Imagine trying to do a combination of handstands and back flips
while having to stay within a four-inch-wide line on the floor.
Now, imagine having to do this same routine on a four-inch-wide bar
that is 4 feet off the ground. Members of the Michigan
women’s gymnastics team perform this task on a daily

The Wolverines’ performance on the beam will play a
crucial role in Minnesota on Saturday as they attempt to claim
their 12th Big Ten championship in 13 years, as the Wolverines have
performed consistently in the event this season.

The balance beam requires great skill, concentration and
practice. It’s easy to see how trying out a new move on the
beam could get a bit dangerous. When learning a new move or routine
for the event, gymnasts begin practicing on a line drawn on the
floor. After getting down the basic movements, gymnasts will then
try to perfect their routine on a balance beam resting on the
floor, rather than the normal height beam.

“It’s not really scary,” junior Chelsea Kroll
said about practicing on the beam on the floor. “You can see
the beam, so it helps because you get a feeling for what
you’re tumbling on.”

But no matter how much someone practices, there is no way to
simulate what it is like to perform on the balance beam. Prior to
stepping on the beam, the athletes try to clear their minds and
block out everything else. Kroll usually does not have much time to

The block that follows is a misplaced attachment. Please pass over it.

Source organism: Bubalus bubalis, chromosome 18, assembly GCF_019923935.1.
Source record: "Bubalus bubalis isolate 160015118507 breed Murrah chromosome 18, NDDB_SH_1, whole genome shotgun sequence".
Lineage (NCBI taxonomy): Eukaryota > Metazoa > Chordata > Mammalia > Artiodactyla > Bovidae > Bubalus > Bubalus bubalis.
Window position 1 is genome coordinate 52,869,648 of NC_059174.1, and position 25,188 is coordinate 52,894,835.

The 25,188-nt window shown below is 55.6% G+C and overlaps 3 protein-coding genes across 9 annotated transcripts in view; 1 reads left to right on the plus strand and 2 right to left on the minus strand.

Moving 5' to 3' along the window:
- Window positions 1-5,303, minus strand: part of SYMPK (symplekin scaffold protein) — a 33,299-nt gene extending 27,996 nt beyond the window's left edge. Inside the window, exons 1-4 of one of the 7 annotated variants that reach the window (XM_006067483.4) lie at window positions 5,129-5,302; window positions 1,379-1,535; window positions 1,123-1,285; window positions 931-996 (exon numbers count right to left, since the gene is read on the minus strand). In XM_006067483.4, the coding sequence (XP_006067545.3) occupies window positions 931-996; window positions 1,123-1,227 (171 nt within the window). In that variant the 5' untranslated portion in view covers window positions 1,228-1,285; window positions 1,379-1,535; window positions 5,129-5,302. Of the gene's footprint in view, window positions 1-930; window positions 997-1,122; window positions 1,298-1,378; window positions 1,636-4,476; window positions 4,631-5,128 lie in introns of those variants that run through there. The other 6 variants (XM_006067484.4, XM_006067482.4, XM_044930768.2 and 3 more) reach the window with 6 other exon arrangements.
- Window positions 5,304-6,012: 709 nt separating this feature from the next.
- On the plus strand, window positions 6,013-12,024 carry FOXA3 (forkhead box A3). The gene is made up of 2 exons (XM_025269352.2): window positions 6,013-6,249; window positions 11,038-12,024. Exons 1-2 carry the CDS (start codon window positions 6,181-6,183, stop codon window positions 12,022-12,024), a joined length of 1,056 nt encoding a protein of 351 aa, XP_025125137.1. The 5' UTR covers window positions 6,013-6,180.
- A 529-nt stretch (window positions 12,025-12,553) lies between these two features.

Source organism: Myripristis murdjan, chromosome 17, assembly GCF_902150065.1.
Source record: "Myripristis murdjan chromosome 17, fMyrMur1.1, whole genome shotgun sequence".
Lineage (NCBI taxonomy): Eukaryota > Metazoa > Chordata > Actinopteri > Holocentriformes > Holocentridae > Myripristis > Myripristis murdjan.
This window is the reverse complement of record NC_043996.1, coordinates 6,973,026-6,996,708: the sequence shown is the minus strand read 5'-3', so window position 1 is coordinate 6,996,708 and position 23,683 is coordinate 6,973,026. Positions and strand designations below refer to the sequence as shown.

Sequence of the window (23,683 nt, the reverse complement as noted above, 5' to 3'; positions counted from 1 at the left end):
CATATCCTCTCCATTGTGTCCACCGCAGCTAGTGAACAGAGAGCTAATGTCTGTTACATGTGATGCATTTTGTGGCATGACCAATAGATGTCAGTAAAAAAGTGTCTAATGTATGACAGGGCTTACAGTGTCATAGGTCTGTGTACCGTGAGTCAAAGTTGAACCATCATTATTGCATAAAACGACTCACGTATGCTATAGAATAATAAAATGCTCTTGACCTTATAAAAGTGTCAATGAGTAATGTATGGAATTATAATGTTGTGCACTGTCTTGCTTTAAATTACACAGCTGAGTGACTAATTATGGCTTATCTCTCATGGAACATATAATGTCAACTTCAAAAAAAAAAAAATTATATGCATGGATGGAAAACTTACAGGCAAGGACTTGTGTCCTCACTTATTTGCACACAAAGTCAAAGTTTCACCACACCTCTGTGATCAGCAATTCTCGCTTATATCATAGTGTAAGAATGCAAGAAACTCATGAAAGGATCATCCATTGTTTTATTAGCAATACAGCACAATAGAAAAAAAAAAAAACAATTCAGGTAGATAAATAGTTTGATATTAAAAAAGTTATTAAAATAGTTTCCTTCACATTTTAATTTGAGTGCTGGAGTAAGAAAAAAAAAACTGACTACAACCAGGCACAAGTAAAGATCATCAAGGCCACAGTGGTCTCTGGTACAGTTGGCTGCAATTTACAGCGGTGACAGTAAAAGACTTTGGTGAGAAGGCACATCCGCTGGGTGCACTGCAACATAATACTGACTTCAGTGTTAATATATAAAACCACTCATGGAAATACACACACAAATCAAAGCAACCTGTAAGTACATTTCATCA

think prior to her performance, as she typically performs first for
the team.

“I’m used to that now, and if I have more time to
think about it, I feel as if I don’t do as well,” Kroll

Most gymnasts are able to recall minute details in their
performance. Kroll said she is usually able to guess her score
before it is posted.

In sports that require intense focus and concentration, such as
golf and tennis, silence is often demanded of the audience. But
gymnastics is quite the contrary.

Not only is there no request for silence from the crowd, but
gymnasts listen to music during their routines on the balance

Kroll said that the music sets her rhythm. Most athletes pick
songs that they know very well, so that they will not really be
listening to the song. In many cases, the familiar music just
serves as a way to block out every other noise in the arena.

“It’s pretty much all I hear,” Kroll said.
“I don’t hear anybody talking or anything like that,
and once and a while I don’t even remember hearing the

Freshman Sarrie Rubin agreed. She said she likes to listen to
slower songs that calm her down.

“If you listen to your music, you can get to the end of
your routine before you even realize you’re there,”
Rubin said.

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